Reading The End of Days by Jenny Erpenbeck has been pretty impressive. She writes with an eye that both includes the grimier details of life (keeping the story grounded) but also with an almost dreamlike style of narration (that leaves you adrift in the story). It is an impressive combination of the two that has me trying to dissect how exactly she makes it work so I can try to use it in my writing.
Thinking about death, about how people write about and view death, for my long essay for class. Reading some poems by Jack Gilbert, thinking about my own encounters with death, and trying to put this all together.
November chill hits as the bus pulls away,
Her warmth absent now from my arms,
Tale of one city but two schools.
I pass a group of four hoody’ed guys,
One slurs, “I like all the little shops.”
10 am and already stoned, life on 21st.
Looking over my prospectus, my thesis, and the list of responses I have written so far this term fills me with an odd mix of shame and dread. I hate most everything I have written for the class, they feel like a mix of random bits of nonsense I threw together to complete an assignment or glimpses of the inside of my head that I’d rather not have shared.
Every so often I overhear a conversation so insipid that I have to write about it to get the memory of it out of my brain and somewhere else into the world where it will do less damage. Hopefully less damage. So a very rough poem, inspired by something I needed to process and forget.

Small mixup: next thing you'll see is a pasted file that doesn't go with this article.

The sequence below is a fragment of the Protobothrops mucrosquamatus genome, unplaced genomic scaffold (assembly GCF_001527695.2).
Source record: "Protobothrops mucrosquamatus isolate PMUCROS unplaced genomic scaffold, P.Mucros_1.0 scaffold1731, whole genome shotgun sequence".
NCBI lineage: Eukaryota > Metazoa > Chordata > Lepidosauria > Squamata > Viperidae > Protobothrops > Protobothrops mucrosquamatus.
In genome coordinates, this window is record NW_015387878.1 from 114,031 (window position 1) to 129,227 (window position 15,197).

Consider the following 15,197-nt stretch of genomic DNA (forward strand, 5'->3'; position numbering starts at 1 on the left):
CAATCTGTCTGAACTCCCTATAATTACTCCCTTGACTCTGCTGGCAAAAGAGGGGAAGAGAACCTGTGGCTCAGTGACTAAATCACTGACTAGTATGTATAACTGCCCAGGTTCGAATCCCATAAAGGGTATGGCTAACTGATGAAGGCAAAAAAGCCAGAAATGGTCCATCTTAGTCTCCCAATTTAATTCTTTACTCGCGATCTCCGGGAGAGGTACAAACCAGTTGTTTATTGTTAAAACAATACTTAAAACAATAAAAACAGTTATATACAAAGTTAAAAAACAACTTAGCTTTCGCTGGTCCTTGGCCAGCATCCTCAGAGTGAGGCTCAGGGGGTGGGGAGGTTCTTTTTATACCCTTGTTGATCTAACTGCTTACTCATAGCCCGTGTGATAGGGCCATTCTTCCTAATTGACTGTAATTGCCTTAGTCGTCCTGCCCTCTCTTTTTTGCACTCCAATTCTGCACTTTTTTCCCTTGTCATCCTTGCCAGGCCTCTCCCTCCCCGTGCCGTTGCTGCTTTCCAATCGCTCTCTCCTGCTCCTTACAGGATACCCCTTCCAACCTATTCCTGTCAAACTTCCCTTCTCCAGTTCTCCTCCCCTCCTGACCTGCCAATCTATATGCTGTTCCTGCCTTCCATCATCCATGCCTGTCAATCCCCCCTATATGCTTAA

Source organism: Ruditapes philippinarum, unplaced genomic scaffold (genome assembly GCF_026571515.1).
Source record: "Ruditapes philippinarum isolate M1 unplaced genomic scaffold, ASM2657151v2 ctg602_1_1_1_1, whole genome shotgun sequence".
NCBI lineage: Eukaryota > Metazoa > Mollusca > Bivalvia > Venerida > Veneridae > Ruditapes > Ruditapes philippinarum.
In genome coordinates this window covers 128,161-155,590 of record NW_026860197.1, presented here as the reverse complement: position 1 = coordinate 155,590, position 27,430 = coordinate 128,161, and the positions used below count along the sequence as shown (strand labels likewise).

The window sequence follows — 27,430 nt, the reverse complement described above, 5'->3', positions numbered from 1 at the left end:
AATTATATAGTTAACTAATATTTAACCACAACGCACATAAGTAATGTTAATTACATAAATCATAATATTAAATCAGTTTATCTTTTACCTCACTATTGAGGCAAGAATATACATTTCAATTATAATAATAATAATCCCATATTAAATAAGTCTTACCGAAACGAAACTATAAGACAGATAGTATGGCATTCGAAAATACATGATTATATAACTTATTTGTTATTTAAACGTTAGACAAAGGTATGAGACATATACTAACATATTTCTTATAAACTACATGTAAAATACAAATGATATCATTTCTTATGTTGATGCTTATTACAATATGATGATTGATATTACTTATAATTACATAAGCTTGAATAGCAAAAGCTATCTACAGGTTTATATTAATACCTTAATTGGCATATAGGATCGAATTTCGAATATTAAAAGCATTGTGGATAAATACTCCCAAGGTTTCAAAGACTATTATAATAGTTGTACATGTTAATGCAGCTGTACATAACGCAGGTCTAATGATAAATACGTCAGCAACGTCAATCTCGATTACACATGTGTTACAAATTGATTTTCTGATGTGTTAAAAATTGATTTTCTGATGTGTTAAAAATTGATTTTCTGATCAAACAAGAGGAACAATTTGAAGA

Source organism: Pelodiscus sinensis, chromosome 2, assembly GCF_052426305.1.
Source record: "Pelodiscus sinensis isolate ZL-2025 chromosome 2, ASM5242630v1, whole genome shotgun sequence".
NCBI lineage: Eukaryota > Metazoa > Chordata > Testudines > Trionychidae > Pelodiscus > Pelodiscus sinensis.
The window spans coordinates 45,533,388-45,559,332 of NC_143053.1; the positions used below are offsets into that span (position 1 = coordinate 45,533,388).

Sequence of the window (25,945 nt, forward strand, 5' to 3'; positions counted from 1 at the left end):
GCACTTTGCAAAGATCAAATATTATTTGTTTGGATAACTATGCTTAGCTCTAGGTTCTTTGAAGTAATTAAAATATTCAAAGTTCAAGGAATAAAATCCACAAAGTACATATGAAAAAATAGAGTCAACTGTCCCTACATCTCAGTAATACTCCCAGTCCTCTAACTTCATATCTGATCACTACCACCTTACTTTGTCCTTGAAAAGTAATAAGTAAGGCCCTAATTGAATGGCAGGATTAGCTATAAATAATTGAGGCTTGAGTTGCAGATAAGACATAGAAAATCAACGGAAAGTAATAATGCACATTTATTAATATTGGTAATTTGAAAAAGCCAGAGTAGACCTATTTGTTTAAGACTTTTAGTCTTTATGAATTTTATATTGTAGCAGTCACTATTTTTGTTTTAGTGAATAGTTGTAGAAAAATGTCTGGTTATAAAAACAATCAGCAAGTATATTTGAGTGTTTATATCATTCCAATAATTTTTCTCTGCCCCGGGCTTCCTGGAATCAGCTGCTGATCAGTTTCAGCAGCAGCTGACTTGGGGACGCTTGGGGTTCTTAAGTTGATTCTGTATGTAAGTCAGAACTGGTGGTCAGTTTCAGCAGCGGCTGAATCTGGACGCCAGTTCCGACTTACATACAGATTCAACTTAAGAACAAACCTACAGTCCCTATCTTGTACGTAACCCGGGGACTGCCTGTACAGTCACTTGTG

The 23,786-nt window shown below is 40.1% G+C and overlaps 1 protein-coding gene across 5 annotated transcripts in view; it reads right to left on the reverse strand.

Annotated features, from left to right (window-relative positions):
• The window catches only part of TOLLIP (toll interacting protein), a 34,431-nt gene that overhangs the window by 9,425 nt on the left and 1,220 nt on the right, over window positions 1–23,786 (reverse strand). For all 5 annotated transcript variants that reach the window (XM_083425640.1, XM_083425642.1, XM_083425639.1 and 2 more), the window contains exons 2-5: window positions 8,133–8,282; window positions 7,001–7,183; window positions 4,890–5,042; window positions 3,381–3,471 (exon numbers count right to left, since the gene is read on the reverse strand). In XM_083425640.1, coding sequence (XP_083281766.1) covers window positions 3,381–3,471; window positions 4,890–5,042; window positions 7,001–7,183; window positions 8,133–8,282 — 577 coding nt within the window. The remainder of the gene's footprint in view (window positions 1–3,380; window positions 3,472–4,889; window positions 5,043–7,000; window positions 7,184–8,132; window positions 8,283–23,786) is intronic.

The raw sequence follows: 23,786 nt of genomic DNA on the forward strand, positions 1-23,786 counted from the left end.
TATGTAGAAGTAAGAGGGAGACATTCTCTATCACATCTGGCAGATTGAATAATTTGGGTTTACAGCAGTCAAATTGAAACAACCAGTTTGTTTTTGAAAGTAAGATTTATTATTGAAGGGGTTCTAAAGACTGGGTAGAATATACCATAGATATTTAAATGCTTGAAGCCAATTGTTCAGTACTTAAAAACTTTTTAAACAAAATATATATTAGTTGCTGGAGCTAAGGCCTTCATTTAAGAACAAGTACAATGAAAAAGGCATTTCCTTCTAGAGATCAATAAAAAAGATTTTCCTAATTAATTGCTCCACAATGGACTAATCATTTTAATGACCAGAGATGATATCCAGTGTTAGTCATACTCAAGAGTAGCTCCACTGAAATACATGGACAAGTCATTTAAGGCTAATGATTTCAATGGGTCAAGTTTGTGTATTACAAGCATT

Listening to Carl Adamshick and Emily Kendal Frey speak in the WR 222 class last week, and talk about their poetry and processess, had me thinking about my writing and my own processes.
While we are reading a lot of poetry in WR 222, which is not usually on my reading list, it had me thinking about what I do normally read, what is typically my reading tastes, and what I’ve read over the last few months. Here then, as best I can remember, is what I’ve read in the last three months:
Among the things we’ve read so far for my WR 222 : Intro to Literature and Writing class was an essay by Gregory Orr called “Four Temperaments and the Forms of Poetry” (can be found online here). Since reading that I’ve been thinking about my writing, and his proposition in general.
Part of my study abroad trip to London and Rome in September was a series of blog posts about the things we saw and did while on the trip. This is the last post, a reflection about the trip and my experiences.
Part of my study abroad trip to London and Rome in September is a series of blog posts about the things we see and do while on the trip. This is the fourth of four final required posts about the experience, and is about disappointments or frustrations of the trip.